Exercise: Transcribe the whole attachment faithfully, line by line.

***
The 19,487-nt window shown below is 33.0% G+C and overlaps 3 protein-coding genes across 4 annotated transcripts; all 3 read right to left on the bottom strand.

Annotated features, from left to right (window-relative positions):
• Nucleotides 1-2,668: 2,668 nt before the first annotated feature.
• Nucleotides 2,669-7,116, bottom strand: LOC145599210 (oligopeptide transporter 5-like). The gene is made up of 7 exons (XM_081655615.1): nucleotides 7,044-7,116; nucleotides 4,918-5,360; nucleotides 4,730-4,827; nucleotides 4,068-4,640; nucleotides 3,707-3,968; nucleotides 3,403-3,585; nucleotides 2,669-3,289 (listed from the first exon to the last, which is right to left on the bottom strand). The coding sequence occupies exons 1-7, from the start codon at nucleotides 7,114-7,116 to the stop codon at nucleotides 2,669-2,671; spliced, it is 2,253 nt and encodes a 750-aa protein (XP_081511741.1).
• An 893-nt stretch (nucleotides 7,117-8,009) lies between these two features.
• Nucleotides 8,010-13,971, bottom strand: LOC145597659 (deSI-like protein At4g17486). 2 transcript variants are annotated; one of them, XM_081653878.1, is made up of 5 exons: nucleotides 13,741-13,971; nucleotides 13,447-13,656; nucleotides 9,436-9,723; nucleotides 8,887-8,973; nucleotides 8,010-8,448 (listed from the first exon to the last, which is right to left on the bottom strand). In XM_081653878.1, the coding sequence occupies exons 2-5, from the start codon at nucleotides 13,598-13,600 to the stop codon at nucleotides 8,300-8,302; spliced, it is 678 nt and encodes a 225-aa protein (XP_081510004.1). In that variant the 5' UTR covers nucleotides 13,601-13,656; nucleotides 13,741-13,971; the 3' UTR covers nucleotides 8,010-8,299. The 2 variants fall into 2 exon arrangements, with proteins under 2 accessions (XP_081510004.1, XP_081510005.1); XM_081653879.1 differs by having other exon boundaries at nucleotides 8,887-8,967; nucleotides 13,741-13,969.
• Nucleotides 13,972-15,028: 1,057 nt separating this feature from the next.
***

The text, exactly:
The 19,487-nt window shown below is 33.0% G+C and overlaps 3 protein-coding genes across 4 annotated transcripts; all 3 read right to left on the bottom strand.

Annotated features, from left to right (window-relative positions):
• Nucleotides 1-2,668: 2,668 nt before the first annotated feature.
• Nucleotides 2,669-7,116, bottom strand: LOC145599210 (oligopeptide transporter 5-like). The gene is made up of 7 exons (XM_081655615.1): nucleotides 7,044-7,116; nucleotides 4,918-5,360; nucleotides 4,730-4,827; nucleotides 4,068-4,640; nucleotides 3,707-3,968; nucleotides 3,403-3,585; nucleotides 2,669-3,289 (listed from the first exon to the last, which is right to left on the bottom strand). The coding sequence occupies exons 1-7, from the start codon at nucleotides 7,114-7,116 to the stop codon at nucleotides 2,669-2,671; spliced, it is 2,253 nt and encodes a 750-aa protein (XP_081511741.1).
• An 893-nt stretch (nucleotides 7,117-8,009) lies between these two features.
• Nucleotides 8,010-13,971, bottom strand: LOC145597659 (deSI-like protein At4g17486). 2 transcript variants are annotated; one of them, XM_081653878.1, is made up of 5 exons: nucleotides 13,741-13,971; nucleotides 13,447-13,656; nucleotides 9,436-9,723; nucleotides 8,887-8,973; nucleotides 8,010-8,448 (listed from the first exon to the last, which is right to left on the bottom strand). In XM_081653878.1, the coding sequence occupies exons 2-5, from the start codon at nucleotides 13,598-13,600 to the stop codon at nucleotides 8,300-8,302; spliced, it is 678 nt and encodes a 225-aa protein (XP_081510004.1). In that variant the 5' UTR covers nucleotides 13,601-13,656; nucleotides 13,741-13,971; the 3' UTR covers nucleotides 8,010-8,299. The 2 variants fall into 2 exon arrangements, with proteins under 2 accessions (XP_081510004.1, XP_081510005.1); XM_081653879.1 differs by having other exon boundaries at nucleotides 8,887-8,967; nucleotides 13,741-13,969.
• Nucleotides 13,972-15,028: 1,057 nt separating this feature from the next.